Texas has a laundry list of codes that title loans fall under. The Texas Financial Code Title 5 Sections 393.001-393.628, Texas Administrative Code Title 7 Sections 83.1001-83.6008, the Texas Finance Code Chapter 302, and the Title 1 Texas Business and Commerce Code all regulate various parts of title loans. For all of those different laws, the only limits seem to include just a 10% interest cap. No maximum for loan amounts or other details about the repossession and sale of vehicles. Loans can’t exceed 180 days according to term limits, however.
The Utah Title Lending Registration Act regulates the title loan industry in this state. Borrowers may only have one title loan at a time, and lenders are limited to loaning up to the fair market value of the vehicle. Lenders can’t sue borrowers for deficiency balances. Any surplus after repossession and sale of the vehicle belongs to the borrower and not the lender.
Virginia marks another state with several long titles that dictate title loan laws. The Code of Virginia Title 6.2 Chapter 22 and the Virginia Administrative Code Title 10 Chapter 210 both cover title loans in this state. Unlike Texas, these cover a lot of regulations relating to title loans. Loans can only cover 50% of the fair market value of the vehicle. The interest rates can’t exceed 22% per month of outstanding balance up to $700, 18% for loans between $701-$1400, and 15% for loans $1401 and up plus lien fees. Lenders can assess a 5% payment late fee payment after 7 days past. Due dates for loans must fall under equal monthly installments, at least 120 days up to 12 months with no rollovers or renewals allowed. Lenders can’t sue borrowers for deficiency amounts. Surplus following repossession and sale of the vehicle belongs to the borrower.
Wisconsin regulates title loans under the Wisconsin Statutes and Annotations, Chapter 138, Section 16. The maximum loan amount can’t exceed 50% of the fair market value of the vehicle, up to a maximum of $25,000. No cap on interest rates and lenders can’t sue borrowers for deficiency. If repossession and sale of the vehicle occurs, any surplus belongs to the borrower.
States That Allow Title Loans With Restrictions
California hasn’t technically outlawed title loans. They merely capped the interest rate on loans at 30% under $2,500. Starting January 1st, 2019, they set the cap at 36% plus the Federal Funds Rate for loans between $2,500 and $9,999. But you can still get a title loan in the state of California.
Florida has title lenders that operate under consumer finance law. They include additional fees such as credit insurance fees but they still offer title loans in that state. Other than the umbrella under which they work, they work much the same way in this state.
Technically, title loans count as open-ended lines of credit in the state of Kansas, like a credit card. Kansas doesn’t regulate or cap interest rates on open-ended lines of credit. Likely because of credit cards and similar financial products.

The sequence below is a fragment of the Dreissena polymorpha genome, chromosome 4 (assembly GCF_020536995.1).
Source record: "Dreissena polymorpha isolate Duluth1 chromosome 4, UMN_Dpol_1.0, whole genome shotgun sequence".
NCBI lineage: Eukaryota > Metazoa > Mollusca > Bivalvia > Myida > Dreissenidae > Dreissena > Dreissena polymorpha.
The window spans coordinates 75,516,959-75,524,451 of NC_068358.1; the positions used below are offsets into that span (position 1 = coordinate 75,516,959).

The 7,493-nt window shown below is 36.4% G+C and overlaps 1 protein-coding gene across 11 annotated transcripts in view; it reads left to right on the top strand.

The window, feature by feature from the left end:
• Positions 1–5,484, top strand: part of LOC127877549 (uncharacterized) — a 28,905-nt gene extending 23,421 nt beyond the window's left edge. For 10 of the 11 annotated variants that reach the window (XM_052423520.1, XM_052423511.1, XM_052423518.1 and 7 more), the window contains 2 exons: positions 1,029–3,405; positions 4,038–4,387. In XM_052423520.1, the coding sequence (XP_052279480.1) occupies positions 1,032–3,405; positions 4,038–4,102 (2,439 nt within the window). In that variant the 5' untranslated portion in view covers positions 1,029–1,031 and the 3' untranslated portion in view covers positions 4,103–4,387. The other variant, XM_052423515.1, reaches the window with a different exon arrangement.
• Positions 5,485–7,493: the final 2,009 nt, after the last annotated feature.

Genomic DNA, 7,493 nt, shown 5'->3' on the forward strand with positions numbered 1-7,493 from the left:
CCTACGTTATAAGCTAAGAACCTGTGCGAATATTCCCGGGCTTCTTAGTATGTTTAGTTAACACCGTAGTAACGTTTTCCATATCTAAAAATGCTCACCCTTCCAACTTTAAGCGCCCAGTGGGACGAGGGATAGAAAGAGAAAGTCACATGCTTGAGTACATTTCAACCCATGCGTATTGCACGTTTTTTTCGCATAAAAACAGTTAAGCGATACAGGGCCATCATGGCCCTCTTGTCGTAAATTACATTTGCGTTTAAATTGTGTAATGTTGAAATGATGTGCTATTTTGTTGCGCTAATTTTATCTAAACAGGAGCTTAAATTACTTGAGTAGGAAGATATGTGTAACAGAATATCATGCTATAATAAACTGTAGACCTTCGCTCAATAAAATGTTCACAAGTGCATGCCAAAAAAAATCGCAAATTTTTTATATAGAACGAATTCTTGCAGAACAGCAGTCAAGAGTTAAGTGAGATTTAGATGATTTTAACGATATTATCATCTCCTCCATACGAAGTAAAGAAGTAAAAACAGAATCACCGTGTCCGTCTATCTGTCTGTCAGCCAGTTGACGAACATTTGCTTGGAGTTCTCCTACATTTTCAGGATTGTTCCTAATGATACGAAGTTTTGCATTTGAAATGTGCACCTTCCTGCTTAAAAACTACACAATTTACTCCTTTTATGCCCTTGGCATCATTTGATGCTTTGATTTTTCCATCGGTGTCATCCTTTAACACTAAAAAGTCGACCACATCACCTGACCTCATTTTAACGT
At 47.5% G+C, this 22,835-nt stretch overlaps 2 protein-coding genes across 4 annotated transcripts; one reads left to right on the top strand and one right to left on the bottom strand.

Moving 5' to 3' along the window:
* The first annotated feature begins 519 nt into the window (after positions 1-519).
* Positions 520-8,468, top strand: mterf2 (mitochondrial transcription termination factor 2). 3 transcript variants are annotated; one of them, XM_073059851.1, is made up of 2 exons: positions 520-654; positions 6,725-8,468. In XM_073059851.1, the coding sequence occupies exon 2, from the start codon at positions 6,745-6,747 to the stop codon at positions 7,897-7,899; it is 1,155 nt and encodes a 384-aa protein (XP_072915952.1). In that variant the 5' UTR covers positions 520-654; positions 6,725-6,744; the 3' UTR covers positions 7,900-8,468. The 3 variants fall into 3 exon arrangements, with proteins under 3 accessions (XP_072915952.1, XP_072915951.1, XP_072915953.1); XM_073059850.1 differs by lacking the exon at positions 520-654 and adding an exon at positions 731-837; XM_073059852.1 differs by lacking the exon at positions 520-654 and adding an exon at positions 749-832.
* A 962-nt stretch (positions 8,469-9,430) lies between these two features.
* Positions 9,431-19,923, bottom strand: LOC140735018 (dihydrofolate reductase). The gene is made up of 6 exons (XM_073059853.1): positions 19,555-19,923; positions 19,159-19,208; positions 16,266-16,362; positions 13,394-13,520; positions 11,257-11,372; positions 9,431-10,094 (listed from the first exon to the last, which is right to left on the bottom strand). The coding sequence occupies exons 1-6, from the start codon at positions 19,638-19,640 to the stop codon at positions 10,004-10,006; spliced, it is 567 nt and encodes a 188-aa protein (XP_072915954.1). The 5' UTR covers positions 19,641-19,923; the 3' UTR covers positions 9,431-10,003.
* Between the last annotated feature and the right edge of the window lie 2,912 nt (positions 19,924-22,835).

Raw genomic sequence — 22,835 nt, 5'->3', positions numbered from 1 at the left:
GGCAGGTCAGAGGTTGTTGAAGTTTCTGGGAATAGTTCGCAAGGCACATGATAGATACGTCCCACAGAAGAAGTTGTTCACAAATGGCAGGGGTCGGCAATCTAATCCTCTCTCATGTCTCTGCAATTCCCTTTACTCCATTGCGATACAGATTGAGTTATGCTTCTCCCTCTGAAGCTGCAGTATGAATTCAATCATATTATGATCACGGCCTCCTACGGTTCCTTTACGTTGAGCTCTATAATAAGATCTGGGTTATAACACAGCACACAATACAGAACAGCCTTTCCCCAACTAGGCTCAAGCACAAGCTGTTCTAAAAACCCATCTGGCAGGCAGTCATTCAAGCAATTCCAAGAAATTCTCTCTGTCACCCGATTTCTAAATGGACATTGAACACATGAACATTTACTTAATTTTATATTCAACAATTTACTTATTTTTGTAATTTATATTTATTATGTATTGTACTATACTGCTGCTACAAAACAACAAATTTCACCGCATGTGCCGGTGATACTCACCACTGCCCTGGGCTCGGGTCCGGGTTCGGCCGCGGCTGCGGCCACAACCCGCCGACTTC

Typically, all title loans in Louisiana exceed $350 to avoid restrictions. The term limits exceed two months for the same reason. But title loans work much the same way, just with a longer term and a minimum loan amount of $350.
Credit Service Organizations provide title loans in Ohio. They fall under this umbrella to avoid restrictions in this state. Offers of title loans also happen under mortgage loan laws as well. But again, they work in much the same way as other title loans.
Much like with California, South Carolina title loans have a minimum loan amount to get around restrictions on interest rate caps. In the case of this state, the minimum loan amount is $600. Beyond this minimum amount, not many other restrictions apply to title loans in South Carolina.
Other States Not On This List
Any states not listed here may offer title loans but most likely won’t have any title loan providers. Either states outright prohibit title loans, or title loans face the same interest rate guidelines as more traditional lending. For such short terms and with much lower amounts than home or vehicle financing loans, most loan providers can’t operate in these states.
Though it should be noted that you still may find title loans in other states than those listed here. Be sure to check your local area and consult with any companies in your state. They may offer them at lower rates or have other loan products that may serve your needs better.
Similar But Distinctly Different Loan Of Auto Pawn
There is another loan that is similar called an auto pawn, but by contrast, those require possession of the actual vehicle rather than just the title. So states that allow such loans did not make this list, as that differs too much. A title loan allows you to keep your vehicle and continue to drive it, unlike an auto pawn.
Much of the data presented on this page can be found in this report from the CFA.